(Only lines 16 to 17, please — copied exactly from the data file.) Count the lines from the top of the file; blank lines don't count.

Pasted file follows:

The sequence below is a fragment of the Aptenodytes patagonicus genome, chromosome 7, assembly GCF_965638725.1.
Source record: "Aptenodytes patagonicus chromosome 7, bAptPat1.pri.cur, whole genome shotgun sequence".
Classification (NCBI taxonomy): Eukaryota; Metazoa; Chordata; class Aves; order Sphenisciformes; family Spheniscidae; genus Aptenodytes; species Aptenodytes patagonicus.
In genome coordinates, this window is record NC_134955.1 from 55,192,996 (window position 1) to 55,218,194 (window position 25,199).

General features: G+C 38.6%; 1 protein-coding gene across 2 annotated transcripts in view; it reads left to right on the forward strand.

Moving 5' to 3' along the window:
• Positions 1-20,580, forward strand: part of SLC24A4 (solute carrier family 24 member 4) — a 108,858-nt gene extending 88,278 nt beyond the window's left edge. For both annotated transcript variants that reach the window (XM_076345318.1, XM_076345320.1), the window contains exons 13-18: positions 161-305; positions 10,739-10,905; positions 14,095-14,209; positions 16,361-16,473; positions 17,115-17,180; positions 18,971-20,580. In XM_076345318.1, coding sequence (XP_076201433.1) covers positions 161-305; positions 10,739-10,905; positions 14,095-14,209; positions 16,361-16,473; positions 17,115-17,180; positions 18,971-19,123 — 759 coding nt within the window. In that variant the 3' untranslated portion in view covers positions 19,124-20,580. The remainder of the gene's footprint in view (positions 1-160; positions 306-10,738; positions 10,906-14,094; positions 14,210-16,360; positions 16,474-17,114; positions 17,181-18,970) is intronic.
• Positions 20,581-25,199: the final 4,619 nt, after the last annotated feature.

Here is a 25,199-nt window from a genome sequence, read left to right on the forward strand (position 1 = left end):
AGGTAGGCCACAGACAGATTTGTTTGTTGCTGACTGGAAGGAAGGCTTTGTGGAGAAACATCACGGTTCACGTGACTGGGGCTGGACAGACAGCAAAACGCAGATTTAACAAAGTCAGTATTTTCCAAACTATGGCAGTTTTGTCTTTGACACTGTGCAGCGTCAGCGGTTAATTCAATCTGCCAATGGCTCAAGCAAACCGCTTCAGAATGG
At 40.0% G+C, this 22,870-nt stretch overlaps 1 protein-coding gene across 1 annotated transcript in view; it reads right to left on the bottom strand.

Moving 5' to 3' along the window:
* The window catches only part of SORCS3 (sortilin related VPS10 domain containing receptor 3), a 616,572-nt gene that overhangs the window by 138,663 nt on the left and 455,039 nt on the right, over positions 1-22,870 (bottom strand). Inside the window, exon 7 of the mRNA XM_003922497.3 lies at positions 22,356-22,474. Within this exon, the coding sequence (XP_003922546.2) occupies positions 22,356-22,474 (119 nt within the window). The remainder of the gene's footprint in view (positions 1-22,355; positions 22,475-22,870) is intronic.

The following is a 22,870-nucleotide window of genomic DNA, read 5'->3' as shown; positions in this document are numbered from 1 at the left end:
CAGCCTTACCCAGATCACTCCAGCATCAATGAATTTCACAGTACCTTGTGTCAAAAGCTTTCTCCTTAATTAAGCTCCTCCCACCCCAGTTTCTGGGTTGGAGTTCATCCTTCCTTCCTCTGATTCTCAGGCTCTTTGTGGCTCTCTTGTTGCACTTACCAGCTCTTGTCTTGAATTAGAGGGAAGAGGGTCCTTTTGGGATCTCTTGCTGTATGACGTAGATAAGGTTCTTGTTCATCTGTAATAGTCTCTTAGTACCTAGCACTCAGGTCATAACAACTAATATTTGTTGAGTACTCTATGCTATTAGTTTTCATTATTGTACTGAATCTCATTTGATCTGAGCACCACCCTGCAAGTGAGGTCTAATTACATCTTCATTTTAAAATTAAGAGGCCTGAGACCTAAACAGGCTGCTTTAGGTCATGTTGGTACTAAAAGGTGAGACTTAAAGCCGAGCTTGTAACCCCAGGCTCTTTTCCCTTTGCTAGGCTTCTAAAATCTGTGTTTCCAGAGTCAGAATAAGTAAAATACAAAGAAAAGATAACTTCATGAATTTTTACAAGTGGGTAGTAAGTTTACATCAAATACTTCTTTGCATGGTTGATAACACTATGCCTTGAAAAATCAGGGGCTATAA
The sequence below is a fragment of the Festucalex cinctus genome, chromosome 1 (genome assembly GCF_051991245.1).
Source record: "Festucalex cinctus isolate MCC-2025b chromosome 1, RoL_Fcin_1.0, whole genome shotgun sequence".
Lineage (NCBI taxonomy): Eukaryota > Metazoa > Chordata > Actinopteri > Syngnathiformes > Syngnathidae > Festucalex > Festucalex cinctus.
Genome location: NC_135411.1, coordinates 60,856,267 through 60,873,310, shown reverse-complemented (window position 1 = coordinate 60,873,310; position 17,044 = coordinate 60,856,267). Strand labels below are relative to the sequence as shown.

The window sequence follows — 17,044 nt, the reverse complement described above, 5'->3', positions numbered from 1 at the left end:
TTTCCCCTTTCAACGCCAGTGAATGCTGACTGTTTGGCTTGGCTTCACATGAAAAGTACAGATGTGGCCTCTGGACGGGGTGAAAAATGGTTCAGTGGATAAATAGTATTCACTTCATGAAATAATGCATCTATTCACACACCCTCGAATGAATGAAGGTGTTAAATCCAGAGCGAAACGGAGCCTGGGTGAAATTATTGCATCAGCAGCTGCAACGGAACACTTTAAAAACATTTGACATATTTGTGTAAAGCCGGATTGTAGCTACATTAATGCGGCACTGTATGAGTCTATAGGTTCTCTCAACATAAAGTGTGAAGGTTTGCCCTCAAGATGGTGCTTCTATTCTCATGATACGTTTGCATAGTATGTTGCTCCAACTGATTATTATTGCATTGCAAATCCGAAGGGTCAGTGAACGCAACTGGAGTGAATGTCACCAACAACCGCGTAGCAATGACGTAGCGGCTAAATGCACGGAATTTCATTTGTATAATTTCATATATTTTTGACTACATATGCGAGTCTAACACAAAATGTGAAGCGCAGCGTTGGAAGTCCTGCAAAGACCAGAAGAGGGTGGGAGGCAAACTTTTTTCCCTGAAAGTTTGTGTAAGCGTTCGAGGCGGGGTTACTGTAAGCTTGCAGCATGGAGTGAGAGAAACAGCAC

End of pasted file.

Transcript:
The sequence below is a fragment of the Festucalex cinctus genome, chromosome 1 (genome assembly GCF_051991245.1).
Source record: "Festucalex cinctus isolate MCC-2025b chromosome 1, RoL_Fcin_1.0, whole genome shotgun sequence".